SWOT Analysis

In a SWOT analysis, you identify strengths, weaknesses, market opportunities for your company, and threats to your business. You then use the analysis to develop strategies that will minimize the affect of your weaknesses on your business while maximizing your strengths. Ideally, you will match your strengths against market opportunities that result from your competitors' weaknesses or voids.

When completing a SWOT analysis, you may find it helpful to create a table identifying observations relative to each SWOT component for both your company's site and your competitors' sites. In the table, note Internet-related activities such as trade organization participation, search engine inclusion, and outside links to the sites. Then, from the table you create you can spot your company's strengths and weaknesses as well as opportunities and threats to your business.

Often, opportunities arise as a result of a changing business environment. As you study your competitors, be on the lookout for these opportunities. Some situations that could represent opportunities for a company include, but are certainly not limited to:


New technology is created, but the competition has been unable to deliver acceptable customer service.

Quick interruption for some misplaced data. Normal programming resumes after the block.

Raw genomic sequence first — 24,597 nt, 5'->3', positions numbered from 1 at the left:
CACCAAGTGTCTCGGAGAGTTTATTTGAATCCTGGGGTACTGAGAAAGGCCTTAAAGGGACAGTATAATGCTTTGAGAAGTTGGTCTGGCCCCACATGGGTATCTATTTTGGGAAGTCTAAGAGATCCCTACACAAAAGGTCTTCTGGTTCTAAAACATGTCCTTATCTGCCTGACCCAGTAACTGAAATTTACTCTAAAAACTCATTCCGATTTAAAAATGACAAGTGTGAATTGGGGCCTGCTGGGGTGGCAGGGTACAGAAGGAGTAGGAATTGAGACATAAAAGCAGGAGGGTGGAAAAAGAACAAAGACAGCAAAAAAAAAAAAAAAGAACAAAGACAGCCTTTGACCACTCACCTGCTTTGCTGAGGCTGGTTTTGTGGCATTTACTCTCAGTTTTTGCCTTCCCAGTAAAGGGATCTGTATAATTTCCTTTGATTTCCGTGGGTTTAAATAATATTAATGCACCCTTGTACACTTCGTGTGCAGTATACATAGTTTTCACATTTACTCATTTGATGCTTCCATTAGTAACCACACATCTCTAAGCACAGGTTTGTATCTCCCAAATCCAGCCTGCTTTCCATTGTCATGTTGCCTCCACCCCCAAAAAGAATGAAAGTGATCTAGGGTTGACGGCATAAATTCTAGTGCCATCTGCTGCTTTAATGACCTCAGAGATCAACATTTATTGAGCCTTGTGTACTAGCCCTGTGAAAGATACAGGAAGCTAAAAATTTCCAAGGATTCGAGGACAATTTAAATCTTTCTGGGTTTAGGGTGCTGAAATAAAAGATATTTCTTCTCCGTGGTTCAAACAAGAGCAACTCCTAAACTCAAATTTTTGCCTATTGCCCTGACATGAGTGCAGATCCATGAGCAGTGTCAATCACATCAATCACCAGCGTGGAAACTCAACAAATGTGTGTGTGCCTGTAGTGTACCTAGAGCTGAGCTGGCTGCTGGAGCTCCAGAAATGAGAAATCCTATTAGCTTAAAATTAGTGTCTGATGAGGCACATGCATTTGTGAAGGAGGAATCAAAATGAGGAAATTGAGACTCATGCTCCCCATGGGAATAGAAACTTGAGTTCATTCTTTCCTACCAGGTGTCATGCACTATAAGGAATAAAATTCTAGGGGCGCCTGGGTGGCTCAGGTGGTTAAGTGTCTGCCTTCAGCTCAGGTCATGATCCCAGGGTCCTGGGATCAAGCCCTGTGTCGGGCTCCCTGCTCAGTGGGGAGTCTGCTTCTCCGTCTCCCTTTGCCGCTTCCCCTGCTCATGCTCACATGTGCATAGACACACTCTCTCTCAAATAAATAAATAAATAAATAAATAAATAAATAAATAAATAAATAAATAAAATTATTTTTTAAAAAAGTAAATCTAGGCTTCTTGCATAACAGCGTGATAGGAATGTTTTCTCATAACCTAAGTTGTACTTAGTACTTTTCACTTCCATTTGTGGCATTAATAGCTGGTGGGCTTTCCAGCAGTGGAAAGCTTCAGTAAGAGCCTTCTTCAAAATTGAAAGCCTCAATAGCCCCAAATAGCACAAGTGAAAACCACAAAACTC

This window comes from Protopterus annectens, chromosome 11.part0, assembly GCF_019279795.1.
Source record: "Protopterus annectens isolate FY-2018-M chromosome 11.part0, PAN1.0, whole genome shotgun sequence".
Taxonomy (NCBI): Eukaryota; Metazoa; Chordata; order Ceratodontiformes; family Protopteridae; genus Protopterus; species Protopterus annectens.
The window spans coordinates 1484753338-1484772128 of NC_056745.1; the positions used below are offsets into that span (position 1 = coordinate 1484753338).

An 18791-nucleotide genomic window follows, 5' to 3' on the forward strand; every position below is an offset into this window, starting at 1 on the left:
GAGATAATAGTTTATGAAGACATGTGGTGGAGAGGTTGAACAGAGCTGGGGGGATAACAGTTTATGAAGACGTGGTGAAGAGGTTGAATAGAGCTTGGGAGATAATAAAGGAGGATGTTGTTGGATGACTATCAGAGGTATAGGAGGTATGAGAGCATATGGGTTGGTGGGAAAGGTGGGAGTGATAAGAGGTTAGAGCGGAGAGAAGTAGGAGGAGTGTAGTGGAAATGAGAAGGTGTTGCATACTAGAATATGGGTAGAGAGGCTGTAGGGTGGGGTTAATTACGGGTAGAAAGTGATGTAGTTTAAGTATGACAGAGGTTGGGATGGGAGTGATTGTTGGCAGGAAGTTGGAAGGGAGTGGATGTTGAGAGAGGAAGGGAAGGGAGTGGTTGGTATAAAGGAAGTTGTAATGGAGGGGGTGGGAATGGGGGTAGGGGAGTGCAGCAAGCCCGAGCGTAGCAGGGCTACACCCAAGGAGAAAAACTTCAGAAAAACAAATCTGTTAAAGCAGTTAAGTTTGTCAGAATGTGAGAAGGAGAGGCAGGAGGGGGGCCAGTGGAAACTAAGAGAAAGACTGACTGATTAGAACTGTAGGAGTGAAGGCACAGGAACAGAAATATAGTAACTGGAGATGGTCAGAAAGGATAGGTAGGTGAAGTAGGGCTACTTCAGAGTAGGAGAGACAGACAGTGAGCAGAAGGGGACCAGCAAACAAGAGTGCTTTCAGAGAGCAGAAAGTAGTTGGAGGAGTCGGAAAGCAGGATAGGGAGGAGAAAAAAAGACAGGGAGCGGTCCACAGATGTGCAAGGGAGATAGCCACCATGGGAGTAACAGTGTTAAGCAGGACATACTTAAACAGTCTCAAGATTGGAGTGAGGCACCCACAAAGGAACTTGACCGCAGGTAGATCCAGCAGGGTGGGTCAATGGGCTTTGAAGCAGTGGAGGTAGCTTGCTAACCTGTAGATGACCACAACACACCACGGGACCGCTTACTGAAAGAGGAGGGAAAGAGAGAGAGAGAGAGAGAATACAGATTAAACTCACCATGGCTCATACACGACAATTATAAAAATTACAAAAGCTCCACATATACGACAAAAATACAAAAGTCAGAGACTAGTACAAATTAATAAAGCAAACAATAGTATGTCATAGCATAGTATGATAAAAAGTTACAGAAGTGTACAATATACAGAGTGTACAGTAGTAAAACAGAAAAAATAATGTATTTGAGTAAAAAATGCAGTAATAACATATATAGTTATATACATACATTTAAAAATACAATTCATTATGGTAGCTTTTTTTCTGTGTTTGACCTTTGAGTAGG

A customer segment is becoming more predominant, but their specific needs are not being fully met by your competitors.


A customer, competitor, or supplier goes out of business or merges with another company.

Once you develop your strategies, you will be ready to choose tactics for your Web site marketing plan.

Related Articles:

Developing a Web Site Marketing Plan
Your marketing plan is the compass by which you navigate. As opportunities arise or your business environment changes, the objective and strategies in your marketing plan will point you toward the best action. Without a marketing plan, you risk becoming unfocused in your marketing and are only guessing what might be best for your business.

Your Web Site's Objective
Think of a Web site objective as the "big picture". In general terms, the objective answers the question "How can I use the site to overcome my business's main Internet related challenge?" or "What is the purpose of my site?".

Choosing Tactics for Your Web Site Marketing Plan
Objectives, strategies, and tactics - these are the parts of a solid strategic marketing plan. Your site objective defines the big picture, strategies provide the framework, and tactics fill in the details. Tactics are where the action takes place - these are the things you will do to bring your plans to life.

Copyright 2002 Bobette Kyle. All rights reserved.

This article is based on Bobette's book "How Much For Just the Spider? Strategic Web Site Marketing for Small-Budget Businesses", http://www.booklocker.com/books/711.html

Bobette Kyle has over 10 years experience in Corporate Marketing; Brand and Product Marketing; Field Marketing and Sales; and Management. Through her newsletter, site, and marketing services she helps businesses integrate traditional and Internet marketing strategies, http://www.WebSiteMarketingPlan.com